Stalin & USSR: True heroes of WWII


Yesterday, on the 9th of May, in 1945, the supposedly invincible Nazi war machine that had inflicted four years of horror on the peoples of Europe was brought to its knees by the heroism, determination and self-sacrifice of the Soviet people.

Every eight out of eleven Axis soldiers died fighting the Red Army on the Eastern Front, despite this, every effort is made by revisionist historians to delegitimize the voices of the peoples of the former Soviet Union, who collectively lost 27 million family members fighting and defeating fascism.

They mention the non-aggression pact with Nazi Germany in 1939, while ignoring the fact that Stalin had tried desperately to conclude an alliance with Britain and France reasoning that the Germans would not launch a war fighting on two fronts – the British secretly accepted this logic.

Then in 1939 the British and German governments agreed, at Munich, that Britain would not defend Czechoslovakia, unlike the Soviet Union which was willing to send troops to defend Czechoslovakia but was unable to because Poland would not allow the Red Army to cross its (then) borders.

Speaking of Poland, where is the moral outrage over the Polish-German non-aggression pact signed in 1934? After the Munich agreement that handed Czechoslovakia to the fascists, Poland not only got in on the land grab, but even prevented the Red Army from sending troops.

Only after the Nazis had either bought off, annexed, or occupied the rest of Europe thereby encircling the Soviet Union did Stalin agree to the Molotov Ribbentrop pact in order to outmanoeuvre a fascist-enabling Poland that was cosying up to the Nazis to bolster its territorial ambitions for Soviet territory.

Even the day after the Nazis invaded the Soviet Union, Senator Harry Truman who later became President summarized the attitude of the American ruling class, saying:

“If we see that Germany is winning, we should help the Russians, and if Russia is winning, we should help Germany and that way we let them kill as many as possible” (24th of June, 1941).

No mention of Victory Day is complete without mentioning Stalin’s leadership.

In 1931 Stalin declared that IF the Soviet Union failed to complete in ten years the kind of industrial revolution that had taken the advanced nations a century to carry out – then it would be crushed – an ultimatum which proved prophetic when the Nazis invaded ten years later.

It was the Soviet Union’s industrialization and collectivization of agriculture that ensured that the country would be prepared for such a war, even to the extent of ensuring that entire factories could be evacuated and reorganized along with millions of workers in the case of an invasion.

This monumental economic transformation is what allowed the Soviet people to produce the weapons of war needed to turn the invasion back on the fascist invaders.

Prior to the Battle of Stalingrad, cities had fallen to the Nazis after a sustained campaign of terror bombing, because generally, when faced with such an onslaught, armies would capitulate as they had in cities across Europe – Stalingrad faced worse because it refused to surrender.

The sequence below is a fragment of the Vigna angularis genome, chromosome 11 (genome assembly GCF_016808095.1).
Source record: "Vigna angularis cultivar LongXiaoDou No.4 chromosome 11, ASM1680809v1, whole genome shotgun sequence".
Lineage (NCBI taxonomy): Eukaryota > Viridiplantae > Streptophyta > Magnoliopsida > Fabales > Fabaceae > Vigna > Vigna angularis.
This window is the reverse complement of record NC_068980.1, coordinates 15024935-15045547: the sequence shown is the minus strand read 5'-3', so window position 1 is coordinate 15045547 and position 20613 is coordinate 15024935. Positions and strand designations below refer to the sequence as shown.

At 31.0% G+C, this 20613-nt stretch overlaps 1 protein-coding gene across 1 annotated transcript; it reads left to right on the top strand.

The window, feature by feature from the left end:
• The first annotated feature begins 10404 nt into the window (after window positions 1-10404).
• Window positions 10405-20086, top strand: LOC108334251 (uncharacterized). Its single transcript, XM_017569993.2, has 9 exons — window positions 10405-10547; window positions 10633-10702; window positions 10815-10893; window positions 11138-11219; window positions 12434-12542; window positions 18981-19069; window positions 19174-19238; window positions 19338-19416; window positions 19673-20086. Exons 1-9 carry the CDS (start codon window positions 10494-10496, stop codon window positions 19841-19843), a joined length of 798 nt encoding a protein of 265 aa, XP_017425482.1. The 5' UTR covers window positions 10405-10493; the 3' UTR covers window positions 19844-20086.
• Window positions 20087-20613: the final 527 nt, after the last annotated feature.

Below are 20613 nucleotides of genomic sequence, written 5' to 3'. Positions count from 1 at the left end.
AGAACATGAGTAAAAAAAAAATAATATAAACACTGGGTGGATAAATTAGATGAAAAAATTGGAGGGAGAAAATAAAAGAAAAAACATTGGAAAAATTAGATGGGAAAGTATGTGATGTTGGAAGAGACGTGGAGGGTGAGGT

Pinned back against the banks of the river Volga, at the ‘Stalingrad grain elevator’, at the ‘Red October steelworks’, at the ‘Tractor factory’, to the filthy freezing sewers, the defenders, under the leadership of General Vasily Chuikov who fought alongside his soldiers, held their nerve until a Soviet counteroffensive encircled and destroyed the German 6th Army.

Here’s what Isaac Deutscher writes about Stalin’s leadership:

“…there is no doubt that he was their real Commander-in- Chief. His leadership was by no means confined to the taking of abstract strategic decisions, at which civilian politicians may excel. The avid interest with which he studied the technical aspects of modern warfare, down to the minute detail, shows him to have been anything but a dilettante.”

“He viewed the war primarily from the angle of logistics…To secure reserves of manpower and supplies of weapons, in the right quantities and proportions, to allocate them and transport them to the right points at the right time, to amass a decisive strategic reserve and to have it ready for intervention at decisive moments – these operations made up nine-tenths of his task.”

This great antifascist victory, the preservation of the USSR as a socialist country, and the creation of an entire socialist camp after the war was of major assistance to national liberation struggles across the world.

Following the overthrow of the Soviet Union, we’ve seen repeated attempts by NATO to reconquer the post-colonial world, as well as those countries that were empowered by, and asserted their political, economic and military independence with the help of the USSR.

We’ve seen it in the form of NATO’s complicity in the destabilization and partitioning of a once prosperous Yugoslavia by instigating a fratricidal war, the invasion of Iraq which created the conditions for NATO’s current proxy war against Syria, the destruction of a once prosperous independent Libya, and now, the resurrection of Ukrainian fascism to contain a resurgent modern Russia.

Victory Day serves as a symbol that these evils can be defeated. Glory to the peoples of the former Soviet Union for their heroic victory!

The above article comes from a Facebook post by Jay Tharappel, a PhD Candidate and teacher at the University of Sydney, Australia.

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